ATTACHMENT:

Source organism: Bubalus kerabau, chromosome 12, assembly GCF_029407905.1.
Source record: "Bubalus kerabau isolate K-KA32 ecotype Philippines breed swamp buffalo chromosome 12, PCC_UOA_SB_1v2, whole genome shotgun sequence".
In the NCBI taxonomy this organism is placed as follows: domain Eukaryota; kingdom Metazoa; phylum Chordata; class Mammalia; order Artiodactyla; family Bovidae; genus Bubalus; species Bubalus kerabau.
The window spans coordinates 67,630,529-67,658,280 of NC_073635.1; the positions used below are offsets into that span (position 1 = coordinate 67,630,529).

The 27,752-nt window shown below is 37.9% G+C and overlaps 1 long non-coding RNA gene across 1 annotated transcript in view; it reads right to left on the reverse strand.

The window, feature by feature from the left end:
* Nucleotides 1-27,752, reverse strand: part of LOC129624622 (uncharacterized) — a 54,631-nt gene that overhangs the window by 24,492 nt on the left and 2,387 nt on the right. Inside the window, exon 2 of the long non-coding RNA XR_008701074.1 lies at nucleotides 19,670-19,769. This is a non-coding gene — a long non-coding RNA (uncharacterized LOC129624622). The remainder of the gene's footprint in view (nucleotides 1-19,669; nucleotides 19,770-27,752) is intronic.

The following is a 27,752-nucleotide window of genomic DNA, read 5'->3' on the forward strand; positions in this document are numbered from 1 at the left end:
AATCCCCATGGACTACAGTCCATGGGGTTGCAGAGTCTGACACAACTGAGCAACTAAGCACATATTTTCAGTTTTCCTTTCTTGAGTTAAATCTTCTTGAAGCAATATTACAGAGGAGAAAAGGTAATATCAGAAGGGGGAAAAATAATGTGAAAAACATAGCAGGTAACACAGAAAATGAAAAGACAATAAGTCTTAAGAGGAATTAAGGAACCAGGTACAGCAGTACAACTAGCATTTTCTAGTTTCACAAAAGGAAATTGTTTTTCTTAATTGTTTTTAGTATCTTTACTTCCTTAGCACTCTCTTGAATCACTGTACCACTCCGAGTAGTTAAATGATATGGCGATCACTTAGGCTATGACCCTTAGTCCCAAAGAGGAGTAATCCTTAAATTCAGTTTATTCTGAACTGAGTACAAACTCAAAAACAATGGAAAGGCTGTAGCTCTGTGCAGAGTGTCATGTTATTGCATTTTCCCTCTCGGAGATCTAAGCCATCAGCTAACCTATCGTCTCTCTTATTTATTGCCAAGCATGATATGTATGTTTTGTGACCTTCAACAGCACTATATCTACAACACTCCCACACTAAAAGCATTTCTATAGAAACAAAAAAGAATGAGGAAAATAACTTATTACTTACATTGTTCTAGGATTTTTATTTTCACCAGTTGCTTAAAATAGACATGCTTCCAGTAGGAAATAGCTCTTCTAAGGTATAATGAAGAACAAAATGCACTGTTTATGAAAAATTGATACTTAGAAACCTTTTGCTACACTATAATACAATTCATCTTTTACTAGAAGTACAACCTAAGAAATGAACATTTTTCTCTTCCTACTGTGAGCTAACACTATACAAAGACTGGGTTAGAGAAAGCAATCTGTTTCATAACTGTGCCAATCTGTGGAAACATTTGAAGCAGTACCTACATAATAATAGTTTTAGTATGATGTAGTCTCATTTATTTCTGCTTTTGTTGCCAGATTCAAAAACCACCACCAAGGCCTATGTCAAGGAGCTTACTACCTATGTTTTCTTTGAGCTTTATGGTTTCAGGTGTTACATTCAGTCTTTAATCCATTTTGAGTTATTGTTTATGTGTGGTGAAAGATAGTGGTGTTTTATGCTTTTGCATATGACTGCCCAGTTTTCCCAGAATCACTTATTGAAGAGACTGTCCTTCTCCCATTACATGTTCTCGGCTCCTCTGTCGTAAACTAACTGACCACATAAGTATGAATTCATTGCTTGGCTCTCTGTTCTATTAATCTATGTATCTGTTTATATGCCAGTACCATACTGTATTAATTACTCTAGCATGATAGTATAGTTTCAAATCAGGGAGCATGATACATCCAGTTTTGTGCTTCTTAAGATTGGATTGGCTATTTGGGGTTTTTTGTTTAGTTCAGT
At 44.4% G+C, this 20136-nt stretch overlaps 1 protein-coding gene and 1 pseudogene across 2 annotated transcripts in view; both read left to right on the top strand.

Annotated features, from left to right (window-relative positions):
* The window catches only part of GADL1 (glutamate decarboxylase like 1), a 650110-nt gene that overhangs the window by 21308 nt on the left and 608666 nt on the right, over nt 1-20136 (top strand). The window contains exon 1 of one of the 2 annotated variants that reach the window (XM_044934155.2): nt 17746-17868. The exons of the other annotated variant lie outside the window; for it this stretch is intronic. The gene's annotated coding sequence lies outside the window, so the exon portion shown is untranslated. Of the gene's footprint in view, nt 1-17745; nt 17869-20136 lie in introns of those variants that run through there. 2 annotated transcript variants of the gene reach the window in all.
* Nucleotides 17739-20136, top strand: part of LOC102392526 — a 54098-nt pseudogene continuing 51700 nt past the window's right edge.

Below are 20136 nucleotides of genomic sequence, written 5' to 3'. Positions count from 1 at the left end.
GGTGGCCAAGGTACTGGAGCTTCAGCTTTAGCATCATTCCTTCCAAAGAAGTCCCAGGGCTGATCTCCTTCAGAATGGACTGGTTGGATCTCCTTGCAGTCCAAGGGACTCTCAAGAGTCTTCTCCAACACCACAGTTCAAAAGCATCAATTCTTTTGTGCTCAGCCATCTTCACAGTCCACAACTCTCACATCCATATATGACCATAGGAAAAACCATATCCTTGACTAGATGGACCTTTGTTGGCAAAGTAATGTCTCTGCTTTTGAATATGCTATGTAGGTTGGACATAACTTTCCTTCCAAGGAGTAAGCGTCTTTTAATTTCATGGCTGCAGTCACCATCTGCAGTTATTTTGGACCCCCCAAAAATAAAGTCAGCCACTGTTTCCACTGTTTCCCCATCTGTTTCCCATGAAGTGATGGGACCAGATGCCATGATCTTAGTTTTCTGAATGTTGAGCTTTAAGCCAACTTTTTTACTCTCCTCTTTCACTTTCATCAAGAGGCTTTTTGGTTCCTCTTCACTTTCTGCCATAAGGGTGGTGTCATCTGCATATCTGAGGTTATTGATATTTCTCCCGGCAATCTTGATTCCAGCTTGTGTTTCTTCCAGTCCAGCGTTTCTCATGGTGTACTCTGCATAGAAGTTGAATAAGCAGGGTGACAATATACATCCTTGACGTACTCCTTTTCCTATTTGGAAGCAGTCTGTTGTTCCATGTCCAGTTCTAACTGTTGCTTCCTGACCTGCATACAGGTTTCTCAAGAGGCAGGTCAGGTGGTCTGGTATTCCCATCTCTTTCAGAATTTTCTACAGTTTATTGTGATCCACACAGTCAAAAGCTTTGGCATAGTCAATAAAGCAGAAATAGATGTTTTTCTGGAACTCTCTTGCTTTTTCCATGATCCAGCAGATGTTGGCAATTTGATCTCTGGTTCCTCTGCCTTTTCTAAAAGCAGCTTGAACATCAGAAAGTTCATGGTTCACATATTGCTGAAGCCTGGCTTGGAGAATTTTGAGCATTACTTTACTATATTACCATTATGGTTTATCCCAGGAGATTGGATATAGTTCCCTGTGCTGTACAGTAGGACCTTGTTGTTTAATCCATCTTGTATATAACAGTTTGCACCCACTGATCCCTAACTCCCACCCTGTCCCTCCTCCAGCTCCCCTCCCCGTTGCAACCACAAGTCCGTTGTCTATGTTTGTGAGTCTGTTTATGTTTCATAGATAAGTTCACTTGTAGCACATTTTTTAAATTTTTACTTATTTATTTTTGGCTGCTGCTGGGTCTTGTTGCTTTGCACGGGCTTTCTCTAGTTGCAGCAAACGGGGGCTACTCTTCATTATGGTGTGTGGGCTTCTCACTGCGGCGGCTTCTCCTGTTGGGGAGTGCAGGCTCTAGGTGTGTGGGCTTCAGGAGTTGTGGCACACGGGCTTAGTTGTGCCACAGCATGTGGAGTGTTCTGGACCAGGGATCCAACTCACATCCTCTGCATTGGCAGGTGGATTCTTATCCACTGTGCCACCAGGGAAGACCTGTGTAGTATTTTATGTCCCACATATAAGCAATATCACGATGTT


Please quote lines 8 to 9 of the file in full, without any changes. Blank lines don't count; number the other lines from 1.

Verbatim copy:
The following is a 27,752-nucleotide window of genomic DNA, read 5'->3' on the forward strand; positions in this document are numbered from 1 at the left end:
AATCCCCATGGACTACAGTCCATGGGGTTGCAGAGTCTGACACAACTGAGCAACTAAGCACATATTTTCAGTTTTCCTTTCTTGAGTTAAATCTTCTTGAAGCAATATTACAGAGGAGAAAAGGTAATATCAGAAGGGGGAAAAATAATGTGAAAAACATAGCAGGTAACACAGAAAATGAAAAGACAATAAGTCTTAAGAGGAATTAAGGAACCAGGTACAGCAGTACAACTAGCATTTTCTAGTTTCACAAAAGGAAATTGTTTTTCTTAATTGTTTTTAGTATCTTTACTTCCTTAGCACTCTCTTGAATCACTGTACCACTCCGAGTAGTTAAATGATATGGCGATCACTTAGGCTATGACCCTTAGTCCCAAAGAGGAGTAATCCTTAAATTCAGTTTATTCTGAACTGAGTACAAACTCAAAAACAATGGAAAGGCTGTAGCTCTGTGCAGAGTGTCATGTTATTGCATTTTCCCTCTCGGAGATCTAAGCCATCAGCTAACCTATCGTCTCTCTTATTTATTGCCAAGCATGATATGTATGTTTTGTGACCTTCAACAGCACTATATCTACAACACTCCCACACTAAAAGCATTTCTATAGAAACAAAAAAGAATGAGGAAAATAACTTATTACTTACATTGTTCTAGGATTTTTATTTTCACCAGTTGCTTAAAATAGACATGCTTCCAGTAGGAAATAGCTCTTCTAAGGTATAATGAAGAACAAAATGCACTGTTTATGAAAAATTGATACTTAGAAACCTTTTGCTACACTATAATACAATTCATCTTTTACTAGAAGTACAACCTAAGAAATGAACATTTTTCTCTTCCTACTGTGAGCTAACACTATACAAAGACTGGGTTAGAGAAAGCAATCTGTTTCATAACTGTGCCAATCTGTGGAAACATTTGAAGCAGTACCTACATAATAATAGTTTTAGTATGATGTAGTCTCATTTATTTCTGCTTTTGTTGCCAGATTCAAAAACCACCACCAAGGCCTATGTCAAGGAGCTTACTACCTATGTTTTCTTTGAGCTTTATGGTTTCAGGTGTTACATTCAGTCTTTAATCCATTTTGAGTTATTGTTTATGTGTGGTGAAAGATAGTGGTGTTTTATGCTTTTGCATATGACTGCCCAGTTTTCCCAGAATCACTTATTGAAGAGACTGTCCTTCTCCCATTACATGTTCTCGGCTCCTCTGTCGTAAACTAACTGACCACATAAGTATGAATTCATTGCTTGGCTCTCTGTTCTATTAATCTATGTATCTGTTTATATGCCAGTACCATACTGTATTAATTACTCTAGCATGATAGTATAGTTTCAAATCAGGGAGCATGATACATCCAGTTTTGTGCTTCTTAAGATTGGATTGGCTATTTGGGGTTTTTTGTTTAGTTCAGT